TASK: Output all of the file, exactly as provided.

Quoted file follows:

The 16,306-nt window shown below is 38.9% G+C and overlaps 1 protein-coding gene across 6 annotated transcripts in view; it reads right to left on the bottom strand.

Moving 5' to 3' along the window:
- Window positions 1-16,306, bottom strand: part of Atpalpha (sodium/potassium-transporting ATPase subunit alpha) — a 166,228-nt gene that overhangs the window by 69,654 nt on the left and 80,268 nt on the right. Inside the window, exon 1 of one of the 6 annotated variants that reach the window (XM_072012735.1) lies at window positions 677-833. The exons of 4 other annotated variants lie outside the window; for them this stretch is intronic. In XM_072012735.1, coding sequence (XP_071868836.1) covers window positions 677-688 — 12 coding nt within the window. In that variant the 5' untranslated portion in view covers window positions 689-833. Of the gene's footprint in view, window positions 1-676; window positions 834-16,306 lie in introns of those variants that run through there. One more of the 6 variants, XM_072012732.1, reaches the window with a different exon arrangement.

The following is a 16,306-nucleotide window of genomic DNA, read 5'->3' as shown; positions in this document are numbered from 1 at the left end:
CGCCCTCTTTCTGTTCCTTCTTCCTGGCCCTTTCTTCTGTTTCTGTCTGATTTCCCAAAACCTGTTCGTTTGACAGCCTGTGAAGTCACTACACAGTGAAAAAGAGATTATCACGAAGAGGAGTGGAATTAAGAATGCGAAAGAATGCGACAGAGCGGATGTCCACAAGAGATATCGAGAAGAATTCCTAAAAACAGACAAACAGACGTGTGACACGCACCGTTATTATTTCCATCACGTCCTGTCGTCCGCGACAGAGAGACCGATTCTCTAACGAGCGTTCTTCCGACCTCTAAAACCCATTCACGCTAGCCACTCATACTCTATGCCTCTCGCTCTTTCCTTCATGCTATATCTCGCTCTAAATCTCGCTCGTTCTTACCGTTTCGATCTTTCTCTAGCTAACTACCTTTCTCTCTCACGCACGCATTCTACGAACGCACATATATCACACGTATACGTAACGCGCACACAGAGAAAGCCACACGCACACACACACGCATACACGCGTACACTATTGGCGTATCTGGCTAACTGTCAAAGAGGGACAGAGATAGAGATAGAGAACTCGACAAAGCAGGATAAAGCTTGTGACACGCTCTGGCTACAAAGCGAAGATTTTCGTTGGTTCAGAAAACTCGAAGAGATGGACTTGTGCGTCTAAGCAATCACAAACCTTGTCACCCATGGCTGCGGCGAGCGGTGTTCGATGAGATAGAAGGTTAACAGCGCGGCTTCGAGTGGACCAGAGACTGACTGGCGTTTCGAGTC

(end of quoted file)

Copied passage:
The 16,306-nt window shown below is 38.9% G+C and overlaps 1 protein-coding gene across 6 annotated transcripts in view; it reads right to left on the bottom strand.

Moving 5' to 3' along the window:
- Window positions 1-16,306, bottom strand: part of Atpalpha (sodium/potassium-transporting ATPase subunit alpha) — a 166,228-nt gene that overhangs the window by 69,654 nt on the left and 80,268 nt on the right. Inside the window, exon 1 of one of the 6 annotated variants that reach the window (XM_072012735.1) lies at window positions 677-833. The exons of 4 other annotated variants lie outside the window; for them this stretch is intronic. In XM_072012735.1, coding sequence (XP_071868836.1) covers window positions 677-688 — 12 coding nt within the window. In that variant the 5' untranslated portion in view covers window positions 689-833. Of the gene's footprint in view, window positions 1-676; window positions 834-16,306 lie in introns of those variants that run through there. One more of the 6 variants, XM_072012732.1, reaches the window with a different exon arrangement.

The following is a 16,306-nucleotide window of genomic DNA, read 5'->3' as shown; positions in this document are numbered from 1 at the left end:
CGCCCTCTTTCTGTTCCTTCTTCCTGGCCCTTTCTTCTGTTTCTGTCTGATTTCCCAAAACCTGTTCGTTTGACAGCCTGTGAAGTCACTACACAGTGAAAAAGAGATTATCACGAAGAGGAGTGGAATTAAGAATGCGAAAGAATGCGACAGAGCGGATGTCCACAAGAGATATCGAGAAGAATTCCTAAAAACAGACAAACAGACGTGTGACACGCACCGTTATTATTTCCATCACGTCCTGTCGTCCGCGACAGAGAGACCGATTCTCTAACGAGCGTTCTTCCGACCTCTAAAACCCATTCACGCTAGCCACTCATACTCTATGCCTCTCGCTCTTTCCTTCATGCTATATCTCGCTCTAAATCTCGCTCGTTCTTACCGTTTCGATCTTTCTCTAGCTAACTACCTTTCTCTCTCACGCACGCATTCTACGAACGCACATATATCACACGTATACGTAACGCGCACACAGAGAAAGCCACACGCACACACACACGCATACACGCGTACACTATTGGCGTATCTGGCTAACTGTCAAAGAGGGACAGAGATAGAGATAGAGAACTCGACAAAGCAGGATAAAGCTTGTGACACGCTCTGGCTACAAAGCGAAGATTTTCGTTGGTTCAGAAAACTCGAAGAGATGGACTTGTGCGTCTAAGCAATCACAAACCTTGTCACCCATGGCTGCGGCGAGCGGTGTTCGATGAGATAGAAGGTTAACAGCGCGGCTTCGAGTGGACCAGAGACTGACTGGCGTTTCGAGTC